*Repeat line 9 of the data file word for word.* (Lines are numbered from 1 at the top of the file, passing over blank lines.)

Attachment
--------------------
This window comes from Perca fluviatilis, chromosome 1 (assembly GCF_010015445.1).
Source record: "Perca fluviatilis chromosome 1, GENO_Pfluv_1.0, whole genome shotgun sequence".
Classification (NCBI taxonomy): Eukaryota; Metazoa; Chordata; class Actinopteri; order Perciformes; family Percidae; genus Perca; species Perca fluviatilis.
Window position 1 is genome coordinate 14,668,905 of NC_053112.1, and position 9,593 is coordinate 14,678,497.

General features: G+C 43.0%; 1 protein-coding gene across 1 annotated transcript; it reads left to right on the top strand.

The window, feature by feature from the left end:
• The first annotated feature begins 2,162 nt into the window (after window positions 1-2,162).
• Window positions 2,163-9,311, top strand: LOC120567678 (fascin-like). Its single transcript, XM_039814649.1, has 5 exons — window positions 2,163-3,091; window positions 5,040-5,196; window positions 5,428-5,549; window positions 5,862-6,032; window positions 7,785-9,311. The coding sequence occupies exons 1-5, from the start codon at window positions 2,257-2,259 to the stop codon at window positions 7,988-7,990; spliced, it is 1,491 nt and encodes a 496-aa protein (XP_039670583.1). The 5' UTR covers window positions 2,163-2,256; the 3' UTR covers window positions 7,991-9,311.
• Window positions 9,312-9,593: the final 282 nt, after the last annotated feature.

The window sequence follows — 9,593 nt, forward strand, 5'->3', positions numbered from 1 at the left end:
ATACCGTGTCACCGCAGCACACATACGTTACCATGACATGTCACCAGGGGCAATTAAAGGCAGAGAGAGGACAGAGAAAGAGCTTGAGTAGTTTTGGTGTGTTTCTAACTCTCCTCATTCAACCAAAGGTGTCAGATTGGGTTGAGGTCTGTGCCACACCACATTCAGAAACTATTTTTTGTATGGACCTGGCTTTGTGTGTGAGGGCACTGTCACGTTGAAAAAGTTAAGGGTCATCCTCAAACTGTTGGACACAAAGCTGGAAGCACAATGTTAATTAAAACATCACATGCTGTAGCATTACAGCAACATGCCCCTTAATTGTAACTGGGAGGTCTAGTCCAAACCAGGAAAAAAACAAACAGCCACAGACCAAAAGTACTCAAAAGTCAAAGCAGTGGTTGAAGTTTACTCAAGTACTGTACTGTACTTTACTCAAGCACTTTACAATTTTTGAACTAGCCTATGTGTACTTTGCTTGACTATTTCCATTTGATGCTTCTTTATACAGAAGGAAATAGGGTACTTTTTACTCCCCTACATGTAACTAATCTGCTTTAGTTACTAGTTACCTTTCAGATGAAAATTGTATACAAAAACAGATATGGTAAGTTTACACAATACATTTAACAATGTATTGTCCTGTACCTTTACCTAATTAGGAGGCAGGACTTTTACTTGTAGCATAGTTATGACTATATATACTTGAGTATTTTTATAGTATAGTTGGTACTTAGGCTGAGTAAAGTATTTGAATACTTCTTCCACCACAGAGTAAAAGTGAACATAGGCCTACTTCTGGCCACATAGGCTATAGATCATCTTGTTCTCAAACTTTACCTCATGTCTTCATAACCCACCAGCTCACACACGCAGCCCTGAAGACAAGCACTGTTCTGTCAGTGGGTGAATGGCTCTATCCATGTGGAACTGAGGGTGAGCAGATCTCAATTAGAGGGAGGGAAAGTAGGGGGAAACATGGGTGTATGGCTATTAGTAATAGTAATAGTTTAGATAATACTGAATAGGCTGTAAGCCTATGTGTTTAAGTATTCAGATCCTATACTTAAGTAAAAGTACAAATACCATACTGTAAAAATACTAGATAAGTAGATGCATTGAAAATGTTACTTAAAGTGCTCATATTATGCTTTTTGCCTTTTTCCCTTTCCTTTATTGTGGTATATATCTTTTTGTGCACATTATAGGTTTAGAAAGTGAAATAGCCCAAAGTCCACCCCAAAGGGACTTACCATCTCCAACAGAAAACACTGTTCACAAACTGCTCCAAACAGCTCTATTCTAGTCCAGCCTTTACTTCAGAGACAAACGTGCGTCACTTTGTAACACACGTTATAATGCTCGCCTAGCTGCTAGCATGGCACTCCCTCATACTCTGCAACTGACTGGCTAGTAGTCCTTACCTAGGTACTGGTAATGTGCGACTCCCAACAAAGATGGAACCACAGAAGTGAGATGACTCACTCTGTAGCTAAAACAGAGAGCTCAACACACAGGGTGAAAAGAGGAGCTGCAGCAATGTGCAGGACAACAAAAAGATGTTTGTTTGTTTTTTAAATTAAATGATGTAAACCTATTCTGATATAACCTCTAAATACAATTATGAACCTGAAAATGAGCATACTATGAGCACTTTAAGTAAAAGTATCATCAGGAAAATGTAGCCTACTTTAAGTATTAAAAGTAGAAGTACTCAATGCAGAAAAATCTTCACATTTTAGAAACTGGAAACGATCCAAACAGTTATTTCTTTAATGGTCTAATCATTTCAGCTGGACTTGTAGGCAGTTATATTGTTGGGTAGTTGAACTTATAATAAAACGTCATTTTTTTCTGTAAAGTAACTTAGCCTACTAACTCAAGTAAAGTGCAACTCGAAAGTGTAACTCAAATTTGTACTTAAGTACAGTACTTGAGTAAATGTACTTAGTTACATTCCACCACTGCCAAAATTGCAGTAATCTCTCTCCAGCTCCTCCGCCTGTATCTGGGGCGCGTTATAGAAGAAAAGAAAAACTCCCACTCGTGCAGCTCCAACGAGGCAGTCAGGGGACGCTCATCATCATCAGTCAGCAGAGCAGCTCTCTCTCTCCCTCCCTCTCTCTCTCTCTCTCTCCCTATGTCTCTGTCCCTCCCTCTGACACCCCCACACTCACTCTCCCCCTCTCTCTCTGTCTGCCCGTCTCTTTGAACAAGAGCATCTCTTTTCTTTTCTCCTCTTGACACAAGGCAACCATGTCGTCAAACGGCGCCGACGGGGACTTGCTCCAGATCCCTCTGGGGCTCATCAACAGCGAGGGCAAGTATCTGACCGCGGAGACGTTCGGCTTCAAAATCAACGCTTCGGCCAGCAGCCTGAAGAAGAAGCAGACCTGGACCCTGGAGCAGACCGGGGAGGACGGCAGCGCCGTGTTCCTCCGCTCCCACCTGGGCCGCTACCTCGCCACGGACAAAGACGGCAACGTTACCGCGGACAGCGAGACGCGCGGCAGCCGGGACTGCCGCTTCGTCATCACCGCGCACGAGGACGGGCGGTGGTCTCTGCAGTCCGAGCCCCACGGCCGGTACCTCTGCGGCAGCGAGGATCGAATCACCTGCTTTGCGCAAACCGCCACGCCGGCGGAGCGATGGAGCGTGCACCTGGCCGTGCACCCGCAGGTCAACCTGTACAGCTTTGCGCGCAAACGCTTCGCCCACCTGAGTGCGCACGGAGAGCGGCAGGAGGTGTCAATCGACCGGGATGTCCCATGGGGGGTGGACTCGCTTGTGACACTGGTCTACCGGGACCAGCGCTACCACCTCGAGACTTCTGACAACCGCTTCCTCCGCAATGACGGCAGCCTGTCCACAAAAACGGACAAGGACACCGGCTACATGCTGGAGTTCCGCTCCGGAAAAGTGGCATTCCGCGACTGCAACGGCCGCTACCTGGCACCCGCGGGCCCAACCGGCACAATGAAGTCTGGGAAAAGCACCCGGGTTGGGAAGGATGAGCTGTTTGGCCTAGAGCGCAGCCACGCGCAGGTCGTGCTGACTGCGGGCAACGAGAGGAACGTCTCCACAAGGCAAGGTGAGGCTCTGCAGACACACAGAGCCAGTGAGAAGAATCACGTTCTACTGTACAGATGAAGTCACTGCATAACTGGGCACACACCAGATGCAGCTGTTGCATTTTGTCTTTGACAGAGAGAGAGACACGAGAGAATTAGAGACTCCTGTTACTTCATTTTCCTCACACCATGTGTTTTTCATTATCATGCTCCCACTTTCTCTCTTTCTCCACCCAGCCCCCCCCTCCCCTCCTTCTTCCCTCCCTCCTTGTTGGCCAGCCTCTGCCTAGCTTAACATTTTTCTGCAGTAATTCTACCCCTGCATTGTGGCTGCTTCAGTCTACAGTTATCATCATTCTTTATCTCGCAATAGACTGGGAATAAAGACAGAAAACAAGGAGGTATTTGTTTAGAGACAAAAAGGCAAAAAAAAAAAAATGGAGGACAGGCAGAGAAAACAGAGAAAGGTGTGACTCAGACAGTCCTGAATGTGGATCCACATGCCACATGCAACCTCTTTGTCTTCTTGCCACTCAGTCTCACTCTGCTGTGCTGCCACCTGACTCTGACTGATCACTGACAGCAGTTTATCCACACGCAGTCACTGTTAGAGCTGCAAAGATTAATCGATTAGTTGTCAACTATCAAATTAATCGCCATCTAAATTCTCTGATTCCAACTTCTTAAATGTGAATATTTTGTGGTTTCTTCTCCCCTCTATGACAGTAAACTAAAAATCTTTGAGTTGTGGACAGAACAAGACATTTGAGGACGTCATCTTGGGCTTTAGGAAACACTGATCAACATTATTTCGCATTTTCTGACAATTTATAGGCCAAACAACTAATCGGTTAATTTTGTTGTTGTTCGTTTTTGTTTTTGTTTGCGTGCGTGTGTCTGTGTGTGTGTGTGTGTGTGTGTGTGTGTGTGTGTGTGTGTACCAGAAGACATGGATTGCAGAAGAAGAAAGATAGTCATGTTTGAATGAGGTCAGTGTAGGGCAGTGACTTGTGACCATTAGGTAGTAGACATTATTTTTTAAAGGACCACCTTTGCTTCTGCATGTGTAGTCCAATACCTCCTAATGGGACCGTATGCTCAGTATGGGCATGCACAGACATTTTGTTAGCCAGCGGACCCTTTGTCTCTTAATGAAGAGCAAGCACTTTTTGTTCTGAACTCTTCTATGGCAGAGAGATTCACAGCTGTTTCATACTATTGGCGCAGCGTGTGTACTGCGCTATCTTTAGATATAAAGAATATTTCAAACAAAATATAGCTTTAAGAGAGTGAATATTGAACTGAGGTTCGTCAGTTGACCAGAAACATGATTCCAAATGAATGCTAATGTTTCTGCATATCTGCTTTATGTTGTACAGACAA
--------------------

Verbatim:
• Window positions 9,312-9,593: the final 282 nt, after the last annotated feature.